It is engineering language. Bosch provide a test mode for R&D, VW reverse engineered a detect sequence of EPA test cycle (connector detection, command sequence detection, duty cycle detection, whatever) and then switch into the “test mode” for the purpose of fooling a test result.

      Bosch does not provide this detection mechanism so they are not liable.

  • avatar

    Not only is the defeat device not hardware, in VW’s case it’s the absence of hardware that everyone else uses. VW’s Clean Diesel claim was that they didn’t need the urea exhaust treatment system to get all of performance, mileage and low emissions on the 2.0L TDI. Now that turns out to be untrue.

    If they have to add the urea system hardware it’s going to be especially costly. If they do a software only fix then one or both of performance and mileage are going to suffer.

    • 0 avatar
      Lack Thereof

      Well, it’s not completely untrue. They were able to succeed in meeting emissions standards without the urea injection. They were just only able to do it for long enough to pass the test.

      • 0 avatar
        Nick Engineer

        “They were just only able to do it for long enough to pass the test.”

        I don’t know if this is entirely correct. They were able to do it by taking away something from the car that the smog test doesn’t care about: performance, and fuel efficiency. In theory they could use their non-urea system all the time (a lean NOX trap that needs frequent regen cycles which use up diesel fuel, but how that would hold up in a full-time duty cycle on existing cars is anyone’s guess. A urea-based system would be more reliable, of course, but that’s the lonely corner VW has painted themselves into.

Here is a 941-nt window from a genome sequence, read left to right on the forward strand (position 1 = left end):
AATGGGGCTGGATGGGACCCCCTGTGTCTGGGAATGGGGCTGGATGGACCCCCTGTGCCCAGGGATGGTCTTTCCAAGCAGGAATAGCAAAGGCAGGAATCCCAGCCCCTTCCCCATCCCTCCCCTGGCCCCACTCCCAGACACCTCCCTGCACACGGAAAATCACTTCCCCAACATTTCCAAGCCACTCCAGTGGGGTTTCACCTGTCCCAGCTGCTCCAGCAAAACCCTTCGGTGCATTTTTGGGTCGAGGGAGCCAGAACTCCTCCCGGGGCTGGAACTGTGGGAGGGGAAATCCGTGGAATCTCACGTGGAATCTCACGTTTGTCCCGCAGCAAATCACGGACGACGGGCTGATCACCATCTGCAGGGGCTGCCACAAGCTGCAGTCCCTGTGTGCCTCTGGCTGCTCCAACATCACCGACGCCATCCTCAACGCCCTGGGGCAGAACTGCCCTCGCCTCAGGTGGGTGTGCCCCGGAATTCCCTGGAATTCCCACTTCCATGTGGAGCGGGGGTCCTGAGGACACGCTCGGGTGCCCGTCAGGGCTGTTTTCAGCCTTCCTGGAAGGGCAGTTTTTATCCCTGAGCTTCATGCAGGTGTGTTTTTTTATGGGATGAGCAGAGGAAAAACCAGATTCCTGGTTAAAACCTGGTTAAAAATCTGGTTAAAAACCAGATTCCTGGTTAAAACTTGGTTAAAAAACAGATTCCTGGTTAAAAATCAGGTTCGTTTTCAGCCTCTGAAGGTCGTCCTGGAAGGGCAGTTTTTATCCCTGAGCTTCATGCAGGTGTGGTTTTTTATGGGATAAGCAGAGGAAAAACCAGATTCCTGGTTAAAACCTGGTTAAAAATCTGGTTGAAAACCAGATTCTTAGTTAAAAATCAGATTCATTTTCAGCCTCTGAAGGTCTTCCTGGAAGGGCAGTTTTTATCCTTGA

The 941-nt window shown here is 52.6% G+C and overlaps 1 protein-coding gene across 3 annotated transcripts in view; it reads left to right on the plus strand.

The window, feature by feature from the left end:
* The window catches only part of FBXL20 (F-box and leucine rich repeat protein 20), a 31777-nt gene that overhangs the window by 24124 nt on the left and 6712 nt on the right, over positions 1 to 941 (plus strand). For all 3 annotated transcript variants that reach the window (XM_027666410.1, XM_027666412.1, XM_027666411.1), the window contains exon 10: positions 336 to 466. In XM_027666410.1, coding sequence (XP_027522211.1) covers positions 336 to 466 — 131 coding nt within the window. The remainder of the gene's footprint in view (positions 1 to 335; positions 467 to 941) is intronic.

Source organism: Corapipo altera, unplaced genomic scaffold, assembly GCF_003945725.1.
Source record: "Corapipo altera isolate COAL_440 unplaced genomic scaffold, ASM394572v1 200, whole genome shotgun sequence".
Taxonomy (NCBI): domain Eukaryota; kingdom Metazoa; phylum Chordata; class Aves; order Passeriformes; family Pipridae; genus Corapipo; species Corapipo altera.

• 0 avatar
          Lack Thereof

          Well, to be fair, the same EPA test used for emissions is also used for fuel economy testing. So whatever fuel economy impacts are seen will likely only bring the MPG of TDI cars back down to their EPA rated economy, rather than regularly exceeding it like they do now.

          But the longevity of the the NOx trap under full-time service with frequent regen cycles will be a definite warranty concern for VW. These warranty costs will probably be the determining factor as to whether VW retrofits these cars with urea systems, or performs a software-only recall.

          • 0 avatar
            Nick Engineer

            “Well, to be fair, the same EPA test used for emissions is also used for fuel economy testing.”

            yes, i stand corrected.

            This would give support to what I suspected for some time now: that VW’s advertised fuel economy on their marketing materials was intentionally based on the emissions controls being fully operational and that a software fix will still shield them from lawsuits about false claims. The fact that customers were getting much better than advertised won’t be nearly as bad in terms of legal exposure.

  • avatar
    Nick Engineer

    John German is correct. All he is saying is that it is very unlikely the defeat code (*) would be included in any ECM that doesn’t need it.

    (*) the defeat code is considered a defeat device by the clean air act. The car maker is required to identify all AECDs whether they are hardware or software.

  • avatar

    I smell complicity and I see posturing.

    We’re gonna need a lot of popcorn before this one gets put to bed.

  • avatar

    There’s an awful lot of space between the automaker is responsible for integration and not supplying the xode which has no other use than cheating a test. Someone hired a lobyist level pr mouthpiece. I will be shocked if this isn’t shared between at least these two firms.

    • 0 avatar

      Maybe not. Volkswagen makes a large number of diesels, but Audi doesn’t, and the few Audi diesels are sold to people who don’t really care about the cost of fuel. Audi wasn’t touting the urea-free aspect of its diesels, just Volkswagen. The whole idea was lower cost diesels for mass production, and sale to people who DO care about fuel mileage, as well as the cost of the vehicle.